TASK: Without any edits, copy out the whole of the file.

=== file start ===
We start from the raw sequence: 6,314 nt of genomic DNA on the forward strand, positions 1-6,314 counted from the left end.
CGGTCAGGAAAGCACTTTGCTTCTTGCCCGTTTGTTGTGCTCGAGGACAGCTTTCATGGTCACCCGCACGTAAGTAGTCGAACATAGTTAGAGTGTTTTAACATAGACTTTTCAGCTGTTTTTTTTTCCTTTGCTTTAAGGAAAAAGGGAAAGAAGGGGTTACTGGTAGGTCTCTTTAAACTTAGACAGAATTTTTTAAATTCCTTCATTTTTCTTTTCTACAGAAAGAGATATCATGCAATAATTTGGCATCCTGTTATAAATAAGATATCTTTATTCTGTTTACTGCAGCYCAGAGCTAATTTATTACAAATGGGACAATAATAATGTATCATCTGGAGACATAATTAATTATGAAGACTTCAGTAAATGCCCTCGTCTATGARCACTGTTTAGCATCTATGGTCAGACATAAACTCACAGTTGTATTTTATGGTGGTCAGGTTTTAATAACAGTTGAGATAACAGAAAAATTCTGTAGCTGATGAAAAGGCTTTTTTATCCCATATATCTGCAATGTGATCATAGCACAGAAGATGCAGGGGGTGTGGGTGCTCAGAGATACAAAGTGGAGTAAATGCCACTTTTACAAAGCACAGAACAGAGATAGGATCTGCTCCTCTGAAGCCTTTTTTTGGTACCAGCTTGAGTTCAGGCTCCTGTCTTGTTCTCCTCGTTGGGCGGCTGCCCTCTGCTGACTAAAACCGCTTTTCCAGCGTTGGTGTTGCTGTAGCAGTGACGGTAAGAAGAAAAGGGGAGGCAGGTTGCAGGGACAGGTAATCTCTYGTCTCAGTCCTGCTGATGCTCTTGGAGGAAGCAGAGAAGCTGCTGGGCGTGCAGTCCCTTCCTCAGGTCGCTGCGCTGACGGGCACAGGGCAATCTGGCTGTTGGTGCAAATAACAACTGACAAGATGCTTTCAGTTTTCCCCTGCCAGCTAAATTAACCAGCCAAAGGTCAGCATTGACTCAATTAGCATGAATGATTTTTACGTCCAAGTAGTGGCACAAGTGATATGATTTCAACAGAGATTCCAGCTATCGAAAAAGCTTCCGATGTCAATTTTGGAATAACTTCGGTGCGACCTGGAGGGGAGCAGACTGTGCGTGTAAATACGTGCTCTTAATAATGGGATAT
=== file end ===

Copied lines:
We start from the raw sequence: 6,314 nt of genomic DNA on the forward strand, positions 1-6,314 counted from the left end.
CGGTCAGGAAAGCACTTTGCTTCTTGCCCGTTTGTTGTGCTCGAGGACAGCTTTCATGGTCACCCGCACGTAAGTAGTCGAACATAGTTAGAGTGTTTTAACATAGACTTTTCAGCTGTTTTTTTTTCCTTTGCTTTAAGGAAAAAGGGAAAGAAGGGGTTACTGGTAGGTCTCTTTAAACTTAGACAGAATTTTTTAAATTCCTTCATTTTTCTTTTCTACAGAAAGAGATATCATGCAATAATTTGGCATCCTGTTATAAATAAGATATCTTTATTCTGTTTACTGCAGCYCAGAGCTAATTTATTACAAATGGGACAATAATAATGTATCATCTGGAGACATAATTAATTATGAAGACTTCAGTAAATGCCCTCGTCTATGARCACTGTTTAGCATCTATGGTCAGACATAAACTCACAGTTGTATTTTATGGTGGTCAGGTTTTAATAACAGTTGAGATAACAGAAAAATTCTGTAGCTGATGAAAAGGCTTTTTTATCCCATATATCTGCAATGTGATCATAGCACAGAAGATGCAGGGGGTGTGGGTGCTCAGAGATACAAAGTGGAGTAAATGCCACTTTTACAAAGCACAGAACAGAGATAGGATCTGCTCCTCTGAAGCCTTTTTTTGGTACCAGCTTGAGTTCAGGCTCCTGTCTTGTTCTCCTCGTTGGGCGGCTGCCCTCTGCTGACTAAAACCGCTTTTCCAGCGTTGGTGTTGCTGTAGCAGTGACGGTAAGAAGAAAAGGGGAGGCAGGTTGCAGGGACAGGTAATCTCTYGTCTCAGTCCTGCTGATGCTCTTGGAGGAAGCAGAGAAGCTGCTGGGCGTGCAGTCCCTTCCTCAGGTCGCTGCGCTGACGGGCACAGGGCAATCTGGCTGTTGGTGCAAATAACAACTGACAAGATGCTTTCAGTTTTCCCCTGCCAGCTAAATTAACCAGCCAAAGGTCAGCATTGACTCAATTAGCATGAATGATTTTTACGTCCAAGTAGTGGCACAAGTGATATGATTTCAACAGAGATTCCAGCTATCGAAAAAGCTTCCGATGTCAATTTTGGAATAACTTCGGTGCGACCTGGAGGGGAGCAGACTGTGCGTGTAAATACGTGCTCTTAATAATGGGATAT